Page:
• Mary

      Hello. Care to share where can I find more info about the general discomfort for women? ( you mentioned that there is an article Shelia linked to some posts ago about the female cost of male pleasure). I do have to research this, it seems that after 4 years I still feel it. It is not a big pain, but he needs to enter slowly and it takes like 1 min. So this kind of gets in the middle of my arousal if not yet reached orgasm firts. We want to try to have orgasm with him inside (even though is manually) and this kind of gets in the way. I am not sure it is normal. I don’t think it is vaginisnus, I just think that it is all to narrow and it gets some time for the place to get used to his penis 🙂

      • Sheila Wray Gregoire

        Mary, you could very well have a mild form of vaginismus, and a pelvic floor physiotherapist may be able to help with this! I hope that helps.

      • Andrea

        Here it is, Mary:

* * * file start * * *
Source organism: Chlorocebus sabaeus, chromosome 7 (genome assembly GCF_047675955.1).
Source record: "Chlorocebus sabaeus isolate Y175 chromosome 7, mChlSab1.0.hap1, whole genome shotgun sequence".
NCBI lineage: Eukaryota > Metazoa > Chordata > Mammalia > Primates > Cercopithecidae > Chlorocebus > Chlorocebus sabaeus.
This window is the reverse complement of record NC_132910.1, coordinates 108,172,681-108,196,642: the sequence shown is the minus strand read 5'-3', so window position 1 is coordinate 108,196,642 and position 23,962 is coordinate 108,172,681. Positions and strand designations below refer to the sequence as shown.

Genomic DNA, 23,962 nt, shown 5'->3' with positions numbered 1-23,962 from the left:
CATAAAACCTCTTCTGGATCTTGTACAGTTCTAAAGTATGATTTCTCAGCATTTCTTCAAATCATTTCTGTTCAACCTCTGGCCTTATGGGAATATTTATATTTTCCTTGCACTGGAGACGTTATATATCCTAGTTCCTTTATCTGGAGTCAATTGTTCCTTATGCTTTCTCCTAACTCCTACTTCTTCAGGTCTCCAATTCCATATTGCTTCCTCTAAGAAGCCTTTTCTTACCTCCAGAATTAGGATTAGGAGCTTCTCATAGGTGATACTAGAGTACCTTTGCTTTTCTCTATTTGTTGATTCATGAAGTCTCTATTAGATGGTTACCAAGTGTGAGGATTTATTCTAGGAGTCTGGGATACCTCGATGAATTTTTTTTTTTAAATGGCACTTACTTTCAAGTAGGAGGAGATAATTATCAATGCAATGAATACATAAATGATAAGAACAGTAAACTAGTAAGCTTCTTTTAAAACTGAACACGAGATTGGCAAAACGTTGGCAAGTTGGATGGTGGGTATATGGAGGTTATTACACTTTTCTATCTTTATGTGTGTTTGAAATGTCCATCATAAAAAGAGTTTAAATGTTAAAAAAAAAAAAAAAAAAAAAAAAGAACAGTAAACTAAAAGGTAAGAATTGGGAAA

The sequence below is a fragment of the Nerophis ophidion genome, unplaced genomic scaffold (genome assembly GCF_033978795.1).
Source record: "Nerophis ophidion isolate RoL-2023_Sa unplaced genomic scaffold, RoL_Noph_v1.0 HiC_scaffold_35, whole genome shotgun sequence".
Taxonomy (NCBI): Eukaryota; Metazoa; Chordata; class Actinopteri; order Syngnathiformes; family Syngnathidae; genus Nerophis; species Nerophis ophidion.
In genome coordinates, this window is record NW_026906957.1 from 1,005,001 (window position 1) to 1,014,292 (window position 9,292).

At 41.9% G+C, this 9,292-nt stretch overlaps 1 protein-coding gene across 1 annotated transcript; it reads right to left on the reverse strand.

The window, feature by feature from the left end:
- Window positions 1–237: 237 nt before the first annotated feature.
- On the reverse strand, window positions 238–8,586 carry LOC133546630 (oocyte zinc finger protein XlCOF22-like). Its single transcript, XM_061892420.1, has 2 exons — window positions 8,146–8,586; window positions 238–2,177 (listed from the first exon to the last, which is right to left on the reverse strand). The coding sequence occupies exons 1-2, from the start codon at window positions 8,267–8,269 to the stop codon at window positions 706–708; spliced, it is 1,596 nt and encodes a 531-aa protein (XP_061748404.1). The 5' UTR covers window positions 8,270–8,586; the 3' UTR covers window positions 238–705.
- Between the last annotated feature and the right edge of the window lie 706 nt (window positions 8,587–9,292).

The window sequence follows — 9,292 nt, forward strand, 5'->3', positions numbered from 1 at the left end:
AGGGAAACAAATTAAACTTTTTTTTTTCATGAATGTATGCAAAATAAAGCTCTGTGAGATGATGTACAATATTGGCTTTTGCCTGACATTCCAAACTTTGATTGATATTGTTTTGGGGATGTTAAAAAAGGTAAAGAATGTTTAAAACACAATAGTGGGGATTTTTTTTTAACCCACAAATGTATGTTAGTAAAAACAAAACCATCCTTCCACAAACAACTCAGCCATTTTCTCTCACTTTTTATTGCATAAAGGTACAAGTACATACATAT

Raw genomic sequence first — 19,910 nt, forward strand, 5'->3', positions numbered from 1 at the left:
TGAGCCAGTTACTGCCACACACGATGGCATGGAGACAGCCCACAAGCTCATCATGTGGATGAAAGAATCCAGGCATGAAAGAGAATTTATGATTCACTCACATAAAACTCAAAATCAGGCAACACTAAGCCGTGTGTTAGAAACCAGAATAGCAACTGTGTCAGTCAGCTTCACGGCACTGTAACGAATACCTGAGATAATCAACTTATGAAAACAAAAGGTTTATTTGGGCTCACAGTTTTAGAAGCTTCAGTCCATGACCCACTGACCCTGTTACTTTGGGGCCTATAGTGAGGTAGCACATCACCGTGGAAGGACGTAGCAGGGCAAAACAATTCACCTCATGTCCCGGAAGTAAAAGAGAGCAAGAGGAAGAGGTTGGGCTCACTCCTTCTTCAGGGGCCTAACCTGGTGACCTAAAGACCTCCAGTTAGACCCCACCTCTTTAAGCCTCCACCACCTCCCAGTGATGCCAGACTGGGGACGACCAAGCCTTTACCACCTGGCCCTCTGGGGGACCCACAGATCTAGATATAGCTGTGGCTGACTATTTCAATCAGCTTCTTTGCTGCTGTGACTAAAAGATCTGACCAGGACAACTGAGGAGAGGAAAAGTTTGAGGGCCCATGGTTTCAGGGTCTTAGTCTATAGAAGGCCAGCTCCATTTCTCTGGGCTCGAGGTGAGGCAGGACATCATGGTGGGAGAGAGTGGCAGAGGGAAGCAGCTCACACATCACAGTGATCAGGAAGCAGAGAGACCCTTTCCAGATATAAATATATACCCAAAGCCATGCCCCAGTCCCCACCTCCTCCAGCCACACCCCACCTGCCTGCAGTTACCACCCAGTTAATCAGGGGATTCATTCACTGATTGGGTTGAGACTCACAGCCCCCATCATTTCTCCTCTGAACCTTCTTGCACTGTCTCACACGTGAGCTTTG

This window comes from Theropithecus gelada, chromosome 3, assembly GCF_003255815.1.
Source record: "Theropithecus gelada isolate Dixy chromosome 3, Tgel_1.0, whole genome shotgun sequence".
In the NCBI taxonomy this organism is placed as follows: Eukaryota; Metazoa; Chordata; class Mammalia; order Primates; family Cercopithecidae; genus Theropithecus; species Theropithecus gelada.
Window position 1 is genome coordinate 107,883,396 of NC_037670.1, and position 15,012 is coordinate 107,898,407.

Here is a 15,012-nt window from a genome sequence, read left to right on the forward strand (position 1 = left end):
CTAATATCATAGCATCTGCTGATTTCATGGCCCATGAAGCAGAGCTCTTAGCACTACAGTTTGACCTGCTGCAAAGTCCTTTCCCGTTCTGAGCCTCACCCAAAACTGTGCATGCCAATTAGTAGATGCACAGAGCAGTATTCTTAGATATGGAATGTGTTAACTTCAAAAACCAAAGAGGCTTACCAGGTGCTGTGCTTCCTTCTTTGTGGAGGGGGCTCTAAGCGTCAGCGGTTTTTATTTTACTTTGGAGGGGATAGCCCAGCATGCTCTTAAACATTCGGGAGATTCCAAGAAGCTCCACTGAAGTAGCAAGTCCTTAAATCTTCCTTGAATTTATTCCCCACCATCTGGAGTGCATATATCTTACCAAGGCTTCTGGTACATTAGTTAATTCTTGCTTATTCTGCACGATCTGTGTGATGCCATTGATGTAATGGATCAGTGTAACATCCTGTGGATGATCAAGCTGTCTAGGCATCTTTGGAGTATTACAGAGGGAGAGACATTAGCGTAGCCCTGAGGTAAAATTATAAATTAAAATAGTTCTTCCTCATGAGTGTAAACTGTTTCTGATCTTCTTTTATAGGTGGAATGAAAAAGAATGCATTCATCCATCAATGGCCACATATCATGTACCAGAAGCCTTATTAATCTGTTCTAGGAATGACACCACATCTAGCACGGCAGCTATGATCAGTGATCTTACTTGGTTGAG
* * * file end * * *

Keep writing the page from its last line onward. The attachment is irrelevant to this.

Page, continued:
It’s a depressing article about secular sex, but super-important for acknowledging that sex is painful for 30% of women and that the pain can persist long after virginity is over, as it did for the author and her friends, as it did for me, and as it does for you. But you describe more discomfort than pain, which was also the case with me. I don’t think that’s vaginismus and, unless you’re flush with cash, I wouldn’t spend money on a physiotherapist. People talk about the awkwardness of the first few years, but those can be wonderful bonding experiences, where you learn to work as a team instead of fighting gender wars in the bedroom. It sounds like you also have a nice husband who works with you, so I would just say enjoy all the sensations and clitoral orgasms instead of trying to conform to unrealistic expectations. You mentioned that it helps to orgasm first (and I think that should be a prerequisite for penetration), that he starts slowly, and that the discomfort lasts only a minute. That all sounds great and I still love starting in super-slow motion even though I don’t need to because it just drives me crazy and he loves getting me to the point where I’m begging for it. We also still practice what we dubbed “faux doggy style” (rubbing instead of penetration) because it’s enjoyable and we feel quite proud of the creativity we developed in the early years. Conventional wisdom says a woman should be on top to be able to control the pain, but I found lying on my back the most comfortable because it allowed me to relax completely (no muscles needed to be used to keep me upright) and I could open up more by bringing my knees all the way up to my ears, which he also loved. Also, tell him to bear down – it’s the only direction in which it stretches and accidentally coming across this information years ago helped me a lot. Sorry for the details, but women sharing like this is the only way to make things better.